A love of languages

  • 03 May 2022

Alexander Yao (Modern and Medieval Languages 2019) discusses his love of language and year abroad spent as a student in Russia and on an internship in France.

“I had never visited Cambridge before I applied and I didn’t even know how Caius was pronounced,” says Alexander Yao (Modern and Medieval Languages 2019).

Alex is reflecting on applying to the University of Cambridge, where he is reading French and Russian. He grew up in Sydney, Australia and a fondness for languages saw him target a place at Caius (reminder: pronounced ‘Keys’).

He spent the first half of the 2021-22 academic year, his third at Cambridge, as a student in St Petersburg, Russia and is now working in Paris, France for the second half of his year abroad. Alex first spoke to the College website in December, but a second interview was necessary due to the events in Ukraine.

Reflecting on the opportunity he had to live in Russia, which now appears unlikely to be available to Russian-language students for some time, Alex wanted to accentuate the positive of his own experience.

“I’m grateful I had the opportunity to go there when I could,” he says from Paris in April.

“It’s a shame for other people who would’ve gone in this half of the year, or tourists in general, who don’t have the opportunity any more to discover what is an amazing place.”

A collage of the same person, one in Russia with a hat and hoodie on, the other on a bridge over a river with a tie on

Alexander Yao in Russia, left, and Paris, right

Russia – in particular its people – made an indelible impression on Alex.

Speaking in December, he said: “I thought it would be incredible to come to Russia, and my expectations – although I frankly didn’t know what to expect – have only been surpassed.

“Russia as a country and in the mentality and behaviour of the people is very much a mixture of Asia and Europe and that distinguishes it a lot from any other countries in the world.

“While the places and sights did not fail to bedazzle, it is undoubtedly the encounters and personal relationships I made which I would not exchange for anything, and which remain invaluable to me.

“I’m very grateful to have had these opportunities.”

Russian is not the most obvious choice of language for someone who grew up in Australia to a Hong Kong-born father raised in Bristol. Alex has family in the UK, Hong Kong and Australia, and speaks Cantonese at home, Mandarin with his paternal grandparents and learnt French, German and Latin at school in Sydney.

He was attracted by the challenge of Russian and found a three-week course to learn “the very basics” in Sydney before coming to Cambridge.

Being a student at the St Petersburg State University afforded Alex some flexibility to travel, including on the Trans-Siberian Railway, where he was grateful for the early intensity of his degree.

“In Michaelmas and Lent in first year we felt as though it was all Russian and none of the other language. But coming here I realised how effective that was,” Alex added in December.

“If I hadn’t been able to speak Russian, I could’ve seen the sights and cities, but the experiences I had wouldn’t have been the same. It’s incredible how much I’ve been able to do and see.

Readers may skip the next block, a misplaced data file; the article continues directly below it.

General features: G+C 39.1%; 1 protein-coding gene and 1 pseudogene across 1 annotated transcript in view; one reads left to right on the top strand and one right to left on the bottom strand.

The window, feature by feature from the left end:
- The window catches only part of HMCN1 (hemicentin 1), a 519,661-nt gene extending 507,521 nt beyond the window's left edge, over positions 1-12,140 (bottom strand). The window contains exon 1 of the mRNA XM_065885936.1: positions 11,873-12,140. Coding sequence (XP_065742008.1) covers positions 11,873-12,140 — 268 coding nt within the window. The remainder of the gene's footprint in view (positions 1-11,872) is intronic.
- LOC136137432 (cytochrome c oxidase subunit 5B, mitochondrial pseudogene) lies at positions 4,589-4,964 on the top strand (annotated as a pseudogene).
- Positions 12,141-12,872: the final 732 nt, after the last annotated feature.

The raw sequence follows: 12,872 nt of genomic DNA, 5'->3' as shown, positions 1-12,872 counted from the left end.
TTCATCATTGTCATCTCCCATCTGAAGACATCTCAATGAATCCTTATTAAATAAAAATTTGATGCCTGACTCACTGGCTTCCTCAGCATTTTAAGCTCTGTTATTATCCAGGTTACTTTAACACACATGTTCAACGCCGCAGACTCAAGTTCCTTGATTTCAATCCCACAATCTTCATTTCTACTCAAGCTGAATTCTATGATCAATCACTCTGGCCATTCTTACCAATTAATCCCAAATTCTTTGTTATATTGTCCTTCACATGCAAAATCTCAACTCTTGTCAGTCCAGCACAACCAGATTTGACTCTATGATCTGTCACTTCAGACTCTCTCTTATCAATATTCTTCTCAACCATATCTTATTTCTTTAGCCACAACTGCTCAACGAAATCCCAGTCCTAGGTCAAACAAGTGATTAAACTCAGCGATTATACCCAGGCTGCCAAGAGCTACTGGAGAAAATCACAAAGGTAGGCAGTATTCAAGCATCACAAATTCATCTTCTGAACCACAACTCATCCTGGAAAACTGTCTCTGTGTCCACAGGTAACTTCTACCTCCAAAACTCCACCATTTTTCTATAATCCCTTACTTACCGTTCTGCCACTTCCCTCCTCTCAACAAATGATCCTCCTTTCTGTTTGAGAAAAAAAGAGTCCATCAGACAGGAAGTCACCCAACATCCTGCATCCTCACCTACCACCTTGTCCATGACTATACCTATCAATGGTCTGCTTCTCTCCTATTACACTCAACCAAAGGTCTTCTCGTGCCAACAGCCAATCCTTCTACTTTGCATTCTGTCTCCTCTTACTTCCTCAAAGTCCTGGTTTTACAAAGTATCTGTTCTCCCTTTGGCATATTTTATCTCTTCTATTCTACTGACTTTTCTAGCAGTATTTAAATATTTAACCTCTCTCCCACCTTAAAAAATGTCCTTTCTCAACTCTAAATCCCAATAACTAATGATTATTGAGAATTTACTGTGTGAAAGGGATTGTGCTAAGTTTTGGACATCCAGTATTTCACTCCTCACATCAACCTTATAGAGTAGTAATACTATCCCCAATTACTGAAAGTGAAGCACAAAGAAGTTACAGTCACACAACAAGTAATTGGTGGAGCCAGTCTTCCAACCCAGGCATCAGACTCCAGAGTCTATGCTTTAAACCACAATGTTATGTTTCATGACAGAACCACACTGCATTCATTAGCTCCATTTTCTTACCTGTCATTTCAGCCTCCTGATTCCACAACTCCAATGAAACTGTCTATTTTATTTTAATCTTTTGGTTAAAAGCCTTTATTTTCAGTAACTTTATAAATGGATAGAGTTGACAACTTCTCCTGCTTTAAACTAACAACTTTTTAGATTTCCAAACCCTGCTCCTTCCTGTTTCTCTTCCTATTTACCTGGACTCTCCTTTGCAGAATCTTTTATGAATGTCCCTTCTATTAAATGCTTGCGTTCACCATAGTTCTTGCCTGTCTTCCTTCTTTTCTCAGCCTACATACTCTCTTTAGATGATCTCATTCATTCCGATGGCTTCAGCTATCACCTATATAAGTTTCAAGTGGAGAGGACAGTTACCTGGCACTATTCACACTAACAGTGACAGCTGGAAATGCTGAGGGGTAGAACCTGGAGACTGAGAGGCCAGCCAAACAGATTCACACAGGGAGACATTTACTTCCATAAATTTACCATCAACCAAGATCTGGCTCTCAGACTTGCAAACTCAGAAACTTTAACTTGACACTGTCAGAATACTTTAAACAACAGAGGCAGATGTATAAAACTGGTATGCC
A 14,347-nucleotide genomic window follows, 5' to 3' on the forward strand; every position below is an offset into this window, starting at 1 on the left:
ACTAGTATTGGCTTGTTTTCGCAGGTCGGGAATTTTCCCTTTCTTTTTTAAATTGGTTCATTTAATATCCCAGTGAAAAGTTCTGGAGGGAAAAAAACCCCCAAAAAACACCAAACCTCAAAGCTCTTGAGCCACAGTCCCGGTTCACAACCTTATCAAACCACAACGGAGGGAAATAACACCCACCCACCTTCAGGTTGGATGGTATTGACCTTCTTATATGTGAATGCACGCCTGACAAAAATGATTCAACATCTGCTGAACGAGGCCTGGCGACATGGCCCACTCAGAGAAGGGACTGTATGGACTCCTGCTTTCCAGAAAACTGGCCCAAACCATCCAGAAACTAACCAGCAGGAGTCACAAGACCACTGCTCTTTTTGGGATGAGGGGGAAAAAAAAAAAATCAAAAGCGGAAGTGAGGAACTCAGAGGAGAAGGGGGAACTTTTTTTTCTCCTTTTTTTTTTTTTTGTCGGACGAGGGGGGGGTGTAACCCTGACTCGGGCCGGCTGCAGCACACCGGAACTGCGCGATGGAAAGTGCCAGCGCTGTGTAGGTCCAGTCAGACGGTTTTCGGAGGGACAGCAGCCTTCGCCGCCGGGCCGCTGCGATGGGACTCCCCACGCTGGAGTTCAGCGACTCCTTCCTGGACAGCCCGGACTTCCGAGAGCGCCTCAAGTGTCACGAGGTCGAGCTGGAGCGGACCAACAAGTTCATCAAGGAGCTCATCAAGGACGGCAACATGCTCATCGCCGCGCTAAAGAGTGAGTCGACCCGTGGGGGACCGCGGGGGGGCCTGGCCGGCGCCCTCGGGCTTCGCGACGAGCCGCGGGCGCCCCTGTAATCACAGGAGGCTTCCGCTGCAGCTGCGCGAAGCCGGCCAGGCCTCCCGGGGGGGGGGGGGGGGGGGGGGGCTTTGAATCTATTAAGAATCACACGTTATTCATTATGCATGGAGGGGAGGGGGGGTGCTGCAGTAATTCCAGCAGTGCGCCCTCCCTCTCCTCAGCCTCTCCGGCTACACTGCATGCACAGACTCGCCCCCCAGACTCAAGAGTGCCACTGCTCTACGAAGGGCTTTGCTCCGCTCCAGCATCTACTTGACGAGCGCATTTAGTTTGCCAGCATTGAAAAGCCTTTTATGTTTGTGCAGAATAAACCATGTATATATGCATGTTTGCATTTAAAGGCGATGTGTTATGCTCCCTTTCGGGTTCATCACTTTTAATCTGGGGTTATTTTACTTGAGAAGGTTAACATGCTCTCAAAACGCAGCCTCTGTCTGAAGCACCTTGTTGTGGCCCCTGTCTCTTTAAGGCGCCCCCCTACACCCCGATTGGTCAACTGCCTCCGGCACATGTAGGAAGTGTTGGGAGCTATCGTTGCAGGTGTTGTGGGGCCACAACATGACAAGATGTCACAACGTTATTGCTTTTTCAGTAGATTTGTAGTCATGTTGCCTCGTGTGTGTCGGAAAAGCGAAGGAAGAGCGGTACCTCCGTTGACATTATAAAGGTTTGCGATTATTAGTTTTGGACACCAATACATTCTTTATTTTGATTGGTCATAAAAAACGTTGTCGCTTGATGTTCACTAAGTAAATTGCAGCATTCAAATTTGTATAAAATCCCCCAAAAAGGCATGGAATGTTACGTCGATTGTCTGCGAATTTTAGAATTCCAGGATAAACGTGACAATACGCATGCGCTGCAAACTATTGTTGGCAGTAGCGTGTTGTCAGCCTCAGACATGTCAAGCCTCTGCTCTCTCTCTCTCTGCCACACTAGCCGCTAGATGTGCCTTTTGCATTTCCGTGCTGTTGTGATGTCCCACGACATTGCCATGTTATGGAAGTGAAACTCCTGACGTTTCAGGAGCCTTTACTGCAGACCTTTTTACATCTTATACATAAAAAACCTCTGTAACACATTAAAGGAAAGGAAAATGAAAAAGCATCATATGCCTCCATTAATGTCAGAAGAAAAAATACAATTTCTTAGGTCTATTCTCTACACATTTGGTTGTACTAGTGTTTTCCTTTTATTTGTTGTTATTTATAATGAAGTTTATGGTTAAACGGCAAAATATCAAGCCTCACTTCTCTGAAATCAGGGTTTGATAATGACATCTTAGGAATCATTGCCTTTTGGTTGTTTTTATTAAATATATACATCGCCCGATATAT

“We had people in my compartment on the Trans-Siberian Railway who couldn’t speak any English – and most Russians, even in St Petersburg, which is one of the more international cities here, don’t. I had some really interesting conversations thanks to the fact I can speak Russian. I spent a 37-hour train journey talking with two Russians my age about life in their home towns and their upbringing, while I recounted to them life in France, the UK and Australia; we barely slept and stayed awake the entire night conversing, engrossed in each other’s worlds, and the cultural exchange we had will remain in my memory forever.”

After spending Christmas in Madrid with his parents, who he had not seen for two years due to the pandemic, Alex moved to Paris for an internship with the law firm Clifford Chance.

He has enjoyed the independence of working in and exploring Paris, and reuniting with friends he first met on a two-month exchange from school in 2016. He celebrated his 21st birthday with them.

Work friendships have been established, too, including at a Russian-speakers’ lunch club which has helped keep up that language.

Speaking in April, Alex adds: “This has shown me what a daily routine of a lawyer is and it’s been very helpful. It’s hard work! It’s also very enriching and rewarding if you can withstand the high pressure and stress; if you have a character built for that you can thrive. I’ve enjoyed this environment.

“This experience has made me realise I do want to go straight into the working world after my degree, at least for a few years. I’ve enjoyed the lifestyle I’ve been having.”

Alex was attracted to Cambridge by its proximity to central Europe and the make-up of the MML degree, “the ideal balance between literature, film, and non-language modules, and the language component”.

His admissions interview was his first experience of Cambridge, and although he has not been in the city for almost a year and feels somewhat detached, Alex is ready for his final year without the restrictions of the pandemic.

He adds: “I feel physically separated from the UK and Cambridge is a faraway phenomenon right now. But I’m looking forward to seeing friends and Cambridge going back to normal.”

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